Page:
- How much of the dislike for Matthew came from Fanatic fans? Certainly some of it. There’s a full spectrum of feelings on this. Some hated it from the beginning, some liked it until the ending was botched, some like it unironically even now, some like it by ignoring the ending, etc. The contingent of Fanatic fans are initially mad about him being used this way, but then they get hit with the Host stuff which they’ve previously established as having fractured the Fanatic fandom. That kind of took up most of the Fanatic-fan outrage.
- Does it ever come up that Apostate is actually possessing somebody else’s body during the Matthew period? Are people he possesses aware of what he’s doing? During the romance it’s just kind of handwaved and you’re not supposed to think about it. He’s definitely possessing a body, because that’s how he works, but the next letter gets into this a bit.
- In what issue is it revealed who it is that Harpy is dating (to the readers and to the rest of Dark Watch)? Issue #40 has the reveal to both the readers and characters at the end of the issue.
- So, the construction worker who wakes up after Cosmic Contest (the body that Apostate had been possessing that gets “restored” by Jansa’s Endling tech) should definitely be named Matthew, right? That’s great. Yes. Canon. Anyway, back to the question a bit ago about whether the people he possesses (it’s not always corpses that he possesses) are aware of what he’s doing. If this Matthew guy was the “body” that dated Harpy, was any of his own personality getting through? That’s a fun thing to consider.
- Did later writer ever try to get them back together? Nobody yet.
- Did Apostate have to put on more of a mask of humanity than usual to avoid tripping various wards that NightMist and/or Harpy have around their homes/persons and it just became a little too real for him? They like so much of this just being left open to interpretation. We never get a comic from the perspective of Apostate after this story.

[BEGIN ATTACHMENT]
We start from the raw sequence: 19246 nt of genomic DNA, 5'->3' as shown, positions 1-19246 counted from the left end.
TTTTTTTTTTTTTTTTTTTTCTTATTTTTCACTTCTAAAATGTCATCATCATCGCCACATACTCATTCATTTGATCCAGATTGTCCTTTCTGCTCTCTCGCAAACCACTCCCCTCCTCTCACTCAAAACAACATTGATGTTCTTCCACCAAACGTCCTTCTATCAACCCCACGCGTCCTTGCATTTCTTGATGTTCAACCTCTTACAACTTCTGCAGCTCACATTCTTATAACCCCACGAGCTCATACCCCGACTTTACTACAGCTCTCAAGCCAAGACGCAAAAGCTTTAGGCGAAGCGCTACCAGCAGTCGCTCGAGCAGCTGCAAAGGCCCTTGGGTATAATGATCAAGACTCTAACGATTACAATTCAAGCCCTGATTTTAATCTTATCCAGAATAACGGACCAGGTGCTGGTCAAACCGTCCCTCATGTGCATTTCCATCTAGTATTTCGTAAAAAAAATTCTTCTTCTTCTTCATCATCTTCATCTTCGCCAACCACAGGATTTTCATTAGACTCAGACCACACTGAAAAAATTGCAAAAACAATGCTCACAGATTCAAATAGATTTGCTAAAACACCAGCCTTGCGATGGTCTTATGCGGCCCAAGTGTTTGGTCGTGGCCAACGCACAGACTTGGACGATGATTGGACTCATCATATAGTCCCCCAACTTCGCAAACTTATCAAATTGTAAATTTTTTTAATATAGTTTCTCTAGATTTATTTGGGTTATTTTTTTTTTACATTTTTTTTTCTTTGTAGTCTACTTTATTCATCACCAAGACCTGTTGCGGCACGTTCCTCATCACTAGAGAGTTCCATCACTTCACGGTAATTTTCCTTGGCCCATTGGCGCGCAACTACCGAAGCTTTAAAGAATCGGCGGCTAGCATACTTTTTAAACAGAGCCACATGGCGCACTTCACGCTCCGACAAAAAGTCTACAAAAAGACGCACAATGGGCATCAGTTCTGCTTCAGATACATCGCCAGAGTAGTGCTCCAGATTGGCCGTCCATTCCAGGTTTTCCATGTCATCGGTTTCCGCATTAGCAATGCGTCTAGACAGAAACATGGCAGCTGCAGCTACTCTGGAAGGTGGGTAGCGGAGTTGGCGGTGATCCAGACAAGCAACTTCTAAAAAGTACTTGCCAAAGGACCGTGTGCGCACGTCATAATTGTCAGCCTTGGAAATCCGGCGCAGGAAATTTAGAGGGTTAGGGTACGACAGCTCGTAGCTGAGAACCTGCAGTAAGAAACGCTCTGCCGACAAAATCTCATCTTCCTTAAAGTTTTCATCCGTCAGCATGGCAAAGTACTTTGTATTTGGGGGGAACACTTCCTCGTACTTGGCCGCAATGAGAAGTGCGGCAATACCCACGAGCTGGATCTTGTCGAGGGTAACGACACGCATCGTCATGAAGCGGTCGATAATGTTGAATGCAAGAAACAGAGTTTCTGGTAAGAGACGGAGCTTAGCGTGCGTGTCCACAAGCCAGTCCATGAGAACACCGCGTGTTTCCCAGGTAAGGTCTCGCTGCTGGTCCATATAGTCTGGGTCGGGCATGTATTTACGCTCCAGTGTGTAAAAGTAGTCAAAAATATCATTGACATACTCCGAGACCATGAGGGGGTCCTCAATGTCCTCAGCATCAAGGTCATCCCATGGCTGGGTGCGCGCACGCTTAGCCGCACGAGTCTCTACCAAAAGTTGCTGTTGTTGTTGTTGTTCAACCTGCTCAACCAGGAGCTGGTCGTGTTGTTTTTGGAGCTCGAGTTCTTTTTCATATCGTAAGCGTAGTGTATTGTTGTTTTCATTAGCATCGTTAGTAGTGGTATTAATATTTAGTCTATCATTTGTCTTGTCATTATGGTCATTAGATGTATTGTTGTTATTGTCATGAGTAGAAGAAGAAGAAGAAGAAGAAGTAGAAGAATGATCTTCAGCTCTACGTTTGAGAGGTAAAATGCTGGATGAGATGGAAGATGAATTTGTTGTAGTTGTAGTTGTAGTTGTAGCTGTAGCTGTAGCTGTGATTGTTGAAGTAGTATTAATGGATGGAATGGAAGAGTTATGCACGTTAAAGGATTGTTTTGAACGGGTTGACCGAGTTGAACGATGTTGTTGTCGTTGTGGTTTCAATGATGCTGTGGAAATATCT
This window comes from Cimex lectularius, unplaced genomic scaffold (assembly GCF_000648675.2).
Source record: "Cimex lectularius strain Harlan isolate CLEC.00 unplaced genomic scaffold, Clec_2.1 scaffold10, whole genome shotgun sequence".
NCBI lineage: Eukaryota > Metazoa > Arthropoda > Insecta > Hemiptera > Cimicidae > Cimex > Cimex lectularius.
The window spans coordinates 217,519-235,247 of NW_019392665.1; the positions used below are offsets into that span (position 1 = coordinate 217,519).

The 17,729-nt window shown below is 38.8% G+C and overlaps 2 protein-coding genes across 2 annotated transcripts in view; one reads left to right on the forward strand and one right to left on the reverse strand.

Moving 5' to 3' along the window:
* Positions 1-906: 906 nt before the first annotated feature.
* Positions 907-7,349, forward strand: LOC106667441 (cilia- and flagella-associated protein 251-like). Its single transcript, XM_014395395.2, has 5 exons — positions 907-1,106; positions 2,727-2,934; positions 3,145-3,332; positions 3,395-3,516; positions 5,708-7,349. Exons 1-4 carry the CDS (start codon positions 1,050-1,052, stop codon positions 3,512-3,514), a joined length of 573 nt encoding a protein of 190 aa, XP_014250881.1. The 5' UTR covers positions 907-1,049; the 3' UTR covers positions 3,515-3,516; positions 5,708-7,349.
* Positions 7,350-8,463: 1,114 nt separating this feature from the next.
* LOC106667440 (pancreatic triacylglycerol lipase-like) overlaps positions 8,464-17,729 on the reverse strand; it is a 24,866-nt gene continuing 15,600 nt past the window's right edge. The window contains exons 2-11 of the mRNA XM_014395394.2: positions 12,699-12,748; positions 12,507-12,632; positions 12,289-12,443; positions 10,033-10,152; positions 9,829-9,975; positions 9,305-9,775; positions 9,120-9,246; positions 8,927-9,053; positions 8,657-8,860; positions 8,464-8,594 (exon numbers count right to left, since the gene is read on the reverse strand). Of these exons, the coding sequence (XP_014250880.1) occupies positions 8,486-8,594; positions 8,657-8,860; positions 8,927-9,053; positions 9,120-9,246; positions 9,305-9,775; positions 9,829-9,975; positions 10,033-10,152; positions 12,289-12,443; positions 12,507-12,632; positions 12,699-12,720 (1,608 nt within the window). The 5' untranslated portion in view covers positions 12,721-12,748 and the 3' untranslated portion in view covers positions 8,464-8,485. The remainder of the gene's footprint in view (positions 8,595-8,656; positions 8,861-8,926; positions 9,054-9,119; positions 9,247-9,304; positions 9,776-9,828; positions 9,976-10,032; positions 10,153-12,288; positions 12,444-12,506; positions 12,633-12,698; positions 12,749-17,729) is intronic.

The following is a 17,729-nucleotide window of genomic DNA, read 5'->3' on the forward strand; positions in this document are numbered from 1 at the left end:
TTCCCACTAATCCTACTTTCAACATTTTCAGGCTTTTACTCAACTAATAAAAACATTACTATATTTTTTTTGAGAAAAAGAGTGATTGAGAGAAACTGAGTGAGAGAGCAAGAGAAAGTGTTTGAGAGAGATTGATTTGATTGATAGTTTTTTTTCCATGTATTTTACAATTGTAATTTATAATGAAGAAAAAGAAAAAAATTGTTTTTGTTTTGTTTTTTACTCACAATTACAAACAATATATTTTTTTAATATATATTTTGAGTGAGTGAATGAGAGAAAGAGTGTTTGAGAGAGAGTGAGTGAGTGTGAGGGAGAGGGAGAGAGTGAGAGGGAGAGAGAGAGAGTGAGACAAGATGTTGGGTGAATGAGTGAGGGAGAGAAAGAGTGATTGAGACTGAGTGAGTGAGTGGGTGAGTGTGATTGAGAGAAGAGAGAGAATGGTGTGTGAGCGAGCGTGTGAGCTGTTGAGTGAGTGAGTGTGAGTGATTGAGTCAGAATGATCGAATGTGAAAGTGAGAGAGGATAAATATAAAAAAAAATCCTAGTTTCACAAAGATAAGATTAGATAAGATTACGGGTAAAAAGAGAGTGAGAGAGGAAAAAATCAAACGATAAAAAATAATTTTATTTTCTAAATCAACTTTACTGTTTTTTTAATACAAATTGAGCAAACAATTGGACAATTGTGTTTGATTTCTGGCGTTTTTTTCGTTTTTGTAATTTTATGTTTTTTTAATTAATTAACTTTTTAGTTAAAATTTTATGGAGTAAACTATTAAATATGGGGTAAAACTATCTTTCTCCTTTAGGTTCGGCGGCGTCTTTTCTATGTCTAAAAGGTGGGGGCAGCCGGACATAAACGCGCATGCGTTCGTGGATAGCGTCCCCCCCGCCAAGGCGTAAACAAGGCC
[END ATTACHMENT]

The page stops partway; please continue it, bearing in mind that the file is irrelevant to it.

- Man, this story probably shifted a lot of Hot Topic merch and not many comics, huh? Oh man! Can you imagine? They probably still make/sell it. There’s probably a guy’s shirt with an arrow pointing one way with a “She’s my Harpy” and a ladies shirt with an opposing arrow that says “He’s my Matthew.” Ugh… So bad/great! Some goth kid probably got a tattoo. Goth couples exchange black feathers.
- What was Apostate’s incredibly cringy pet name for Harpy? “My little bird”, obviously. She called him “[her] big eagle” (queue disgust from both of them at coming up with that). She definitely wrote some bad poetry for/about him.
- Was there any degree of “notice me, senpai” between NightMist and Soothsayer Carmichael? Absolutely not. There is zero chemistry between them. They also feel that he reads as significantly older than her (which gets weird considering Dark Watch-era NightMist having lived that subjective eternity in the Void). As far as “comics age categories” they’re probably the same, but he’s an old soul. She reads as early 30s and he reads as mid 40s. There’s no chemistry between him and anyone. That’s kind of the point of him.
- Well, Adam’s already boxed himself into a Greg Capullo thing. This is probably just hell-Spite in Æternus fighting demons, with Rambler being a surprise. Christopher does have words for the cover: Torment comes to Æternus (if you want to go longer you can do follow that with : and its name is Spite!). Nah, just the first part. A decade earlier and the subtitle would fit, but not really here.